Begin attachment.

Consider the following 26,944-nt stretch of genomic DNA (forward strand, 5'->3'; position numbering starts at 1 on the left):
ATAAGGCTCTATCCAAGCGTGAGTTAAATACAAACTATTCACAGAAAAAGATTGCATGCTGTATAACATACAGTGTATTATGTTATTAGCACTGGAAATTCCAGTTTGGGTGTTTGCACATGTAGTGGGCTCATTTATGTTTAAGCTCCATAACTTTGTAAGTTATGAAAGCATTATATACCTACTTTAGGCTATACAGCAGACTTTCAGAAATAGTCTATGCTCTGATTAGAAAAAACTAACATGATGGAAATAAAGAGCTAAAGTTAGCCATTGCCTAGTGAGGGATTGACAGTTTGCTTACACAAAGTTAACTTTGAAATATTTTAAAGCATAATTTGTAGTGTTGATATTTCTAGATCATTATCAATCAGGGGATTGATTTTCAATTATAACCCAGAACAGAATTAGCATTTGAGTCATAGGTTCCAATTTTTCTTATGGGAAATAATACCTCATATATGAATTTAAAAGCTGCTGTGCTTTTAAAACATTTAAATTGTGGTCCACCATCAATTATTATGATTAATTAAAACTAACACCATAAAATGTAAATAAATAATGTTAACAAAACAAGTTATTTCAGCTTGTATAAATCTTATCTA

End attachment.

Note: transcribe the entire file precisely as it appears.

Consider the following 26,944-nt stretch of genomic DNA (forward strand, 5'->3'; position numbering starts at 1 on the left):
ATAAGGCTCTATCCAAGCGTGAGTTAAATACAAACTATTCACAGAAAAAGATTGCATGCTGTATAACATACAGTGTATTATGTTATTAGCACTGGAAATTCCAGTTTGGGTGTTTGCACATGTAGTGGGCTCATTTATGTTTAAGCTCCATAACTTTGTAAGTTATGAAAGCATTATATACCTACTTTAGGCTATACAGCAGACTTTCAGAAATAGTCTATGCTCTGATTAGAAAAAACTAACATGATGGAAATAAAGAGCTAAAGTTAGCCATTGCCTAGTGAGGGATTGACAGTTTGCTTACACAAAGTTAACTTTGAAATATTTTAAAGCATAATTTGTAGTGTTGATATTTCTAGATCATTATCAATCAGGGGATTGATTTTCAATTATAACCCAGAACAGAATTAGCATTTGAGTCATAGGTTCCAATTTTTCTTATGGGAAATAATACCTCATATATGAATTTAAAAGCTGCTGTGCTTTTAAAACATTTAAATTGTGGTCCACCATCAATTATTATGATTAATTAAAACTAACACCATAAAATGTAAATAAATAATGTTAACAAAACAAGTTATTTCAGCTTGTATAAATCTTATCTA